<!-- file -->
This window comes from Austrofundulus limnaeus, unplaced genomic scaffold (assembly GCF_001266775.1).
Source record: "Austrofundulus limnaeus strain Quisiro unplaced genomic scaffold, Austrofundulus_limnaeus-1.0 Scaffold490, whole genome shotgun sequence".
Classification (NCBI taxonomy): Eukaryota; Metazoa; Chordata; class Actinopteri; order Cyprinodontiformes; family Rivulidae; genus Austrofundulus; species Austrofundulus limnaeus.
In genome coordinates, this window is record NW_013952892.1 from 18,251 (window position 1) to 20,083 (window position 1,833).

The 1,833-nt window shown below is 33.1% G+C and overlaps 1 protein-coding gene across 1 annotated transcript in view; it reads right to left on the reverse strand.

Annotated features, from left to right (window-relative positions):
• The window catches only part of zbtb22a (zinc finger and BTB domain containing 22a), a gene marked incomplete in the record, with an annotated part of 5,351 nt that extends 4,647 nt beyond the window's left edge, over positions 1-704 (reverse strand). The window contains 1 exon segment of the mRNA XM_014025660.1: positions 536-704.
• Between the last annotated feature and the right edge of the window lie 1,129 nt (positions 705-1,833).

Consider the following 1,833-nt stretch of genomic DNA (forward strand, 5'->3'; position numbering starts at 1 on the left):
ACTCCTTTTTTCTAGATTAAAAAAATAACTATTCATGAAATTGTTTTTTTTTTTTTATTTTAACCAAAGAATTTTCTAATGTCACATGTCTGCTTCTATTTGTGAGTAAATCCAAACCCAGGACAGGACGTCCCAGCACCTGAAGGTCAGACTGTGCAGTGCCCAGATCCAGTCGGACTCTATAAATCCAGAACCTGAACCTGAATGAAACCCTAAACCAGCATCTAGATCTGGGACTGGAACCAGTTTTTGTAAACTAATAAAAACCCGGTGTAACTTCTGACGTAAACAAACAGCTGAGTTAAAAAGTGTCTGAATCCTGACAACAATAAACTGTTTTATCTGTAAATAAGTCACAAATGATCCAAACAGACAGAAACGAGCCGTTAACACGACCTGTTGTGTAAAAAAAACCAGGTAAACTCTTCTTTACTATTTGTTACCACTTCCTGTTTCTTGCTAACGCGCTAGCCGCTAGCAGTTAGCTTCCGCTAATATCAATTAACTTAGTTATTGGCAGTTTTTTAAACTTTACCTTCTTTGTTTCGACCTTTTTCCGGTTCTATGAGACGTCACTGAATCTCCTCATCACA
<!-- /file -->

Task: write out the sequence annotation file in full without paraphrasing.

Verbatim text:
This window comes from Austrofundulus limnaeus, unplaced genomic scaffold (assembly GCF_001266775.1).
Source record: "Austrofundulus limnaeus strain Quisiro unplaced genomic scaffold, Austrofundulus_limnaeus-1.0 Scaffold490, whole genome shotgun sequence".
Classification (NCBI taxonomy): Eukaryota; Metazoa; Chordata; class Actinopteri; order Cyprinodontiformes; family Rivulidae; genus Austrofundulus; species Austrofundulus limnaeus.
In genome coordinates, this window is record NW_013952892.1 from 18,251 (window position 1) to 20,083 (window position 1,833).

The 1,833-nt window shown below is 33.1% G+C and overlaps 1 protein-coding gene across 1 annotated transcript in view; it reads right to left on the reverse strand.

Annotated features, from left to right (window-relative positions):
• The window catches only part of zbtb22a (zinc finger and BTB domain containing 22a), a gene marked incomplete in the record, with an annotated part of 5,351 nt that extends 4,647 nt beyond the window's left edge, over positions 1-704 (reverse strand). The window contains 1 exon segment of the mRNA XM_014025660.1: positions 536-704.
• Between the last annotated feature and the right edge of the window lie 1,129 nt (positions 705-1,833).

Consider the following 1,833-nt stretch of genomic DNA (forward strand, 5'->3'; position numbering starts at 1 on the left):
ACTCCTTTTTTCTAGATTAAAAAAATAACTATTCATGAAATTGTTTTTTTTTTTTTATTTTAACCAAAGAATTTTCTAATGTCACATGTCTGCTTCTATTTGTGAGTAAATCCAAACCCAGGACAGGACGTCCCAGCACCTGAAGGTCAGACTGTGCAGTGCCCAGATCCAGTCGGACTCTATAAATCCAGAACCTGAACCTGAATGAAACCCTAAACCAGCATCTAGATCTGGGACTGGAACCAGTTTTTGTAAACTAATAAAAACCCGGTGTAACTTCTGACGTAAACAAACAGCTGAGTTAAAAAGTGTCTGAATCCTGACAACAATAAACTGTTTTATCTGTAAATAAGTCACAAATGATCCAAACAGACAGAAACGAGCCGTTAACACGACCTGTTGTGTAAAAAAAACCAGGTAAACTCTTCTTTACTATTTGTTACCACTTCCTGTTTCTTGCTAACGCGCTAGCCGCTAGCAGTTAGCTTCCGCTAATATCAATTAACTTAGTTATTGGCAGTTTTTTAAACTTTACCTTCTTTGTTTCGACCTTTTTCCGGTTCTATGAGACGTCACTGAATCTCCTCATCACA